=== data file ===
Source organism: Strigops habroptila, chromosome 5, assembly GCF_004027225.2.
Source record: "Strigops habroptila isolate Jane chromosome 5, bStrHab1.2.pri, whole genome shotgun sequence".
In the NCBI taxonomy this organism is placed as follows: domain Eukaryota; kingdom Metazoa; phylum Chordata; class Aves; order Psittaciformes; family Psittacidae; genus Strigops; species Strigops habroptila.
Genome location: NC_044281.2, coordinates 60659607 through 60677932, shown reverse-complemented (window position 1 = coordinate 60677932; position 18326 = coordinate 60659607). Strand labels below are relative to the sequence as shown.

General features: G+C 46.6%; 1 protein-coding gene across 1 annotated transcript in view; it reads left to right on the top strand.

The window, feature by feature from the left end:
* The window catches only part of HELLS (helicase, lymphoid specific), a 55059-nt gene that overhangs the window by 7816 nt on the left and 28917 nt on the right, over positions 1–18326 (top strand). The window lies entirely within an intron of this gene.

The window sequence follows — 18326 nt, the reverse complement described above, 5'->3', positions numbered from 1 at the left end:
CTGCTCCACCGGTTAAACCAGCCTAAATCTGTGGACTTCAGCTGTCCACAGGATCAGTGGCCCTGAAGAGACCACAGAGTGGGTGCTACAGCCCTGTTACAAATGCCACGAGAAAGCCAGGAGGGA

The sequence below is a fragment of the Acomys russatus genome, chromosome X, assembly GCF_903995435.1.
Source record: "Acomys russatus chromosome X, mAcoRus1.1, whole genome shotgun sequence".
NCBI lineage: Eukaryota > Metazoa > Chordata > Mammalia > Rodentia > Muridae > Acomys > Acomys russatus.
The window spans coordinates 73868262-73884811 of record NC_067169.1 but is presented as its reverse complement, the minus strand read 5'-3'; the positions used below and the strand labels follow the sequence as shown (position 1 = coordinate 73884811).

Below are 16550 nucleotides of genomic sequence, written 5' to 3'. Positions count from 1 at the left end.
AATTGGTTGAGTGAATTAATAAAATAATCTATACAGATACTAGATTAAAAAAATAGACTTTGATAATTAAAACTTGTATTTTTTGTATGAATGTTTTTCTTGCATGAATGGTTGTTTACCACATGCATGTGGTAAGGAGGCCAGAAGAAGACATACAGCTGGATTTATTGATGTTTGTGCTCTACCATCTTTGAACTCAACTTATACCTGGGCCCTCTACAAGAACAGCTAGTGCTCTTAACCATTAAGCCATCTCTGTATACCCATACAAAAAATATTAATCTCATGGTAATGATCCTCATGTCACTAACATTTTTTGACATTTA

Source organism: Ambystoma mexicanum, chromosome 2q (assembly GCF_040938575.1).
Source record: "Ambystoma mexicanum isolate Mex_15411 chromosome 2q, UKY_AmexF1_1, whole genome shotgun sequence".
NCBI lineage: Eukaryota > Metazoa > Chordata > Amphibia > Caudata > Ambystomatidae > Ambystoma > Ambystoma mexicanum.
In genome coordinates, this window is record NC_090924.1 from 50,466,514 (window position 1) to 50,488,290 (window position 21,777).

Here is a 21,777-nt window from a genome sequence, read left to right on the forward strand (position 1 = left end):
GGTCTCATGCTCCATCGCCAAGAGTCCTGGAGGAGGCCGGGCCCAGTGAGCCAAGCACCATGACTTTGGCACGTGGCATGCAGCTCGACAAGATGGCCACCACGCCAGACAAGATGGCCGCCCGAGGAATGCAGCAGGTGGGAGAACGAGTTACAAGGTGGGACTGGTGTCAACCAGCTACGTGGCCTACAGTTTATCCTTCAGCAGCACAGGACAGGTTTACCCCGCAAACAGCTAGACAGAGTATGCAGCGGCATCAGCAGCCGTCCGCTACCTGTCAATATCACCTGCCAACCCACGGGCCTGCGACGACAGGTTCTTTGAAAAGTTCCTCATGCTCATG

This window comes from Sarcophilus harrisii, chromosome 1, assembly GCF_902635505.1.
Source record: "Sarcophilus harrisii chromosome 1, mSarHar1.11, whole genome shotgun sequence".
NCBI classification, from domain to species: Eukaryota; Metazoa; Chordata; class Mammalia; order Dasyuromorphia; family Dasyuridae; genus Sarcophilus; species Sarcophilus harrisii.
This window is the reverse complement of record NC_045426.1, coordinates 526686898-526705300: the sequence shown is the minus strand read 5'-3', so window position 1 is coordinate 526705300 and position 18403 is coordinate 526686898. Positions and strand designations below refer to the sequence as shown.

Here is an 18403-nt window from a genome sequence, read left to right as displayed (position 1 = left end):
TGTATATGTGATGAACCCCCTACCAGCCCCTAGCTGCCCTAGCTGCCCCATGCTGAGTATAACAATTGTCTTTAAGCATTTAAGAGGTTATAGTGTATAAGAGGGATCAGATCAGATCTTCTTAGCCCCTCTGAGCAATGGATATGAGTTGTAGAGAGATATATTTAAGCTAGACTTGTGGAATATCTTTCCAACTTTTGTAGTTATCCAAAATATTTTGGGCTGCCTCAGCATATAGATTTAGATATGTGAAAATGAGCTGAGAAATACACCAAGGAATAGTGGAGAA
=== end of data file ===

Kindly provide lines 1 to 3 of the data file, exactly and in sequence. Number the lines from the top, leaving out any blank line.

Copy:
Source organism: Strigops habroptila, chromosome 5, assembly GCF_004027225.2.
Source record: "Strigops habroptila isolate Jane chromosome 5, bStrHab1.2.pri, whole genome shotgun sequence".
In the NCBI taxonomy this organism is placed as follows: domain Eukaryota; kingdom Metazoa; phylum Chordata; class Aves; order Psittaciformes; family Psittacidae; genus Strigops; species Strigops habroptila.